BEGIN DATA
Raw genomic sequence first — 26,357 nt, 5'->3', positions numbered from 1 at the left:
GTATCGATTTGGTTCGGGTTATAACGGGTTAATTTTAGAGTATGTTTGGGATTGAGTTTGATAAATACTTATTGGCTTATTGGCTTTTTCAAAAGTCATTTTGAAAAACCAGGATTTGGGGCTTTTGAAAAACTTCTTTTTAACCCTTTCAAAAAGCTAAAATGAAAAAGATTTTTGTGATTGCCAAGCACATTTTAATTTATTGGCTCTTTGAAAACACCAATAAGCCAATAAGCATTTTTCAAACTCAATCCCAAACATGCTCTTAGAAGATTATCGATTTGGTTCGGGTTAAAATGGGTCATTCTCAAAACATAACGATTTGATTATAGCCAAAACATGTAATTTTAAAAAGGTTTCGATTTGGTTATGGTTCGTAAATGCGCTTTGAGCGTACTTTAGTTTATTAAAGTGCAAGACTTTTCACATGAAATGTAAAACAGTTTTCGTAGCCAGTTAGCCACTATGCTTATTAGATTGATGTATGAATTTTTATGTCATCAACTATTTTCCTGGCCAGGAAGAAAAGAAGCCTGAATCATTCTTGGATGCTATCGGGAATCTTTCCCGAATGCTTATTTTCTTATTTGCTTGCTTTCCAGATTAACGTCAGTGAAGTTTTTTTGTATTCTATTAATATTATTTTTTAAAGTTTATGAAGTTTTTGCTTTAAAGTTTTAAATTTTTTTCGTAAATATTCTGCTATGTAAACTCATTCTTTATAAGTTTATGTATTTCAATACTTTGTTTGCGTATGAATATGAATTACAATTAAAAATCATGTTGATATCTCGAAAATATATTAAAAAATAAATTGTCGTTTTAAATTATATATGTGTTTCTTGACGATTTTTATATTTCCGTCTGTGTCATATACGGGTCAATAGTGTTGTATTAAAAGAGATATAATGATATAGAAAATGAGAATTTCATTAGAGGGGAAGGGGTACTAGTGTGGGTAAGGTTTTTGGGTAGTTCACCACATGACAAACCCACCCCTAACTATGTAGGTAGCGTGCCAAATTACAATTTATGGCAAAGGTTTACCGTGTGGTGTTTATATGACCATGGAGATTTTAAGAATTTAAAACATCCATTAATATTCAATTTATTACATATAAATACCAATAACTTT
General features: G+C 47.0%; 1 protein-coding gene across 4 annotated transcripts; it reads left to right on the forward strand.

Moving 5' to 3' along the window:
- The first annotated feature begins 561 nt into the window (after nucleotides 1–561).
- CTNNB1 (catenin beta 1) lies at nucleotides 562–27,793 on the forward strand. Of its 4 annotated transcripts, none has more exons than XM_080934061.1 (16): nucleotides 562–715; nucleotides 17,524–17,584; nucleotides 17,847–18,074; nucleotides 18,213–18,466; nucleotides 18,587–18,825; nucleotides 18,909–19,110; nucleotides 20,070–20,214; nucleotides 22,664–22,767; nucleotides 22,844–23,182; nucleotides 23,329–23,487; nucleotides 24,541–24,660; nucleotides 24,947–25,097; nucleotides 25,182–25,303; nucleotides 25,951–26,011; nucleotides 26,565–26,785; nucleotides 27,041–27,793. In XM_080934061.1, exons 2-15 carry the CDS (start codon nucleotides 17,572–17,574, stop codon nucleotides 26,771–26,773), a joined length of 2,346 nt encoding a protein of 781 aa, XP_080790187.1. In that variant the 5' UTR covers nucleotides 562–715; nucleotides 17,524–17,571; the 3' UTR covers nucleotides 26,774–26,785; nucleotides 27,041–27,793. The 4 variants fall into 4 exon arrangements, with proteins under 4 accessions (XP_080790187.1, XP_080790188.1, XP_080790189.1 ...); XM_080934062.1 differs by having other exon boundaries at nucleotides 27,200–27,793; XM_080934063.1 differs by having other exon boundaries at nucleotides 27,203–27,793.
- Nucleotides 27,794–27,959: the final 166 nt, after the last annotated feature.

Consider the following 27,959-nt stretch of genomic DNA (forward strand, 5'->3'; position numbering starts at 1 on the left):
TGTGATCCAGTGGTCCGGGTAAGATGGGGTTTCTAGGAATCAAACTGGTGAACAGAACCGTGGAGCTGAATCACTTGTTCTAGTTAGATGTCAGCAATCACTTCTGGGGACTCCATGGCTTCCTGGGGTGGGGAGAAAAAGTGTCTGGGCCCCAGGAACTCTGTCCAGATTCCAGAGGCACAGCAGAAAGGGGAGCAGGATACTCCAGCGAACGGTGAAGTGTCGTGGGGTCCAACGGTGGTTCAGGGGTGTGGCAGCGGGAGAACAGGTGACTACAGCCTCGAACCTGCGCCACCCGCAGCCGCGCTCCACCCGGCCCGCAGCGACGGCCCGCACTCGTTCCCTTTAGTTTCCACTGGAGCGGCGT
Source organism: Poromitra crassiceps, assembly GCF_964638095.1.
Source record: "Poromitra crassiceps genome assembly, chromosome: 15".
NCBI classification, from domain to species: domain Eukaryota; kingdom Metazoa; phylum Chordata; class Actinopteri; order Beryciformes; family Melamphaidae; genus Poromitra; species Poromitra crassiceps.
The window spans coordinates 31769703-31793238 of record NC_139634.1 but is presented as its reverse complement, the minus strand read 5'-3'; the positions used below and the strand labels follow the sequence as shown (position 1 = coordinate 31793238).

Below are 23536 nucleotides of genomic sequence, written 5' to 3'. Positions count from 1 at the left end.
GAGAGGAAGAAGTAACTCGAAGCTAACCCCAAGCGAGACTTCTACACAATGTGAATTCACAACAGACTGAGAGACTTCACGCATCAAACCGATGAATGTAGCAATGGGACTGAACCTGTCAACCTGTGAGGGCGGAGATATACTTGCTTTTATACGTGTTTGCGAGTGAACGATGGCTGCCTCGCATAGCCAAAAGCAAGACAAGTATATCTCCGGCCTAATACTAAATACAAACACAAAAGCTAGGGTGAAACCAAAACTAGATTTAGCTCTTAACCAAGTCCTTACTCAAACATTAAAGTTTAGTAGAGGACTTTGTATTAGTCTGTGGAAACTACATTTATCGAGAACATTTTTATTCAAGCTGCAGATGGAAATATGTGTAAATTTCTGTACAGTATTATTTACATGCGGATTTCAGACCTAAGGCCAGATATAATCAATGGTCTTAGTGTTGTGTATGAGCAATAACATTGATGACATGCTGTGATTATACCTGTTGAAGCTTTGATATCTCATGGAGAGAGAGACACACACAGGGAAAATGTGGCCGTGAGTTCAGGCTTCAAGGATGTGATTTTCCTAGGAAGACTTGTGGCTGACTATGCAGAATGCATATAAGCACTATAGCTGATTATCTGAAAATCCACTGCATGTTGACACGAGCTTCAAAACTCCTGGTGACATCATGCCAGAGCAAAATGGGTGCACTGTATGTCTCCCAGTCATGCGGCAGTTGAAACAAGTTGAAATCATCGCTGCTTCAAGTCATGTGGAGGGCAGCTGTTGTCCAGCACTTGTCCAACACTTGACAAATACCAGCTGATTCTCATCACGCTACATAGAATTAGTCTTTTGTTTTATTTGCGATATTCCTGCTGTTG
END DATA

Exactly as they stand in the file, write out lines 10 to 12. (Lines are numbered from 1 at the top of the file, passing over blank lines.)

Source organism: Poromitra crassiceps, assembly GCF_964638095.1.
Source record: "Poromitra crassiceps genome assembly, chromosome: 15".
NCBI classification, from domain to species: domain Eukaryota; kingdom Metazoa; phylum Chordata; class Actinopteri; order Beryciformes; family Melamphaidae; genus Poromitra; species Poromitra crassiceps.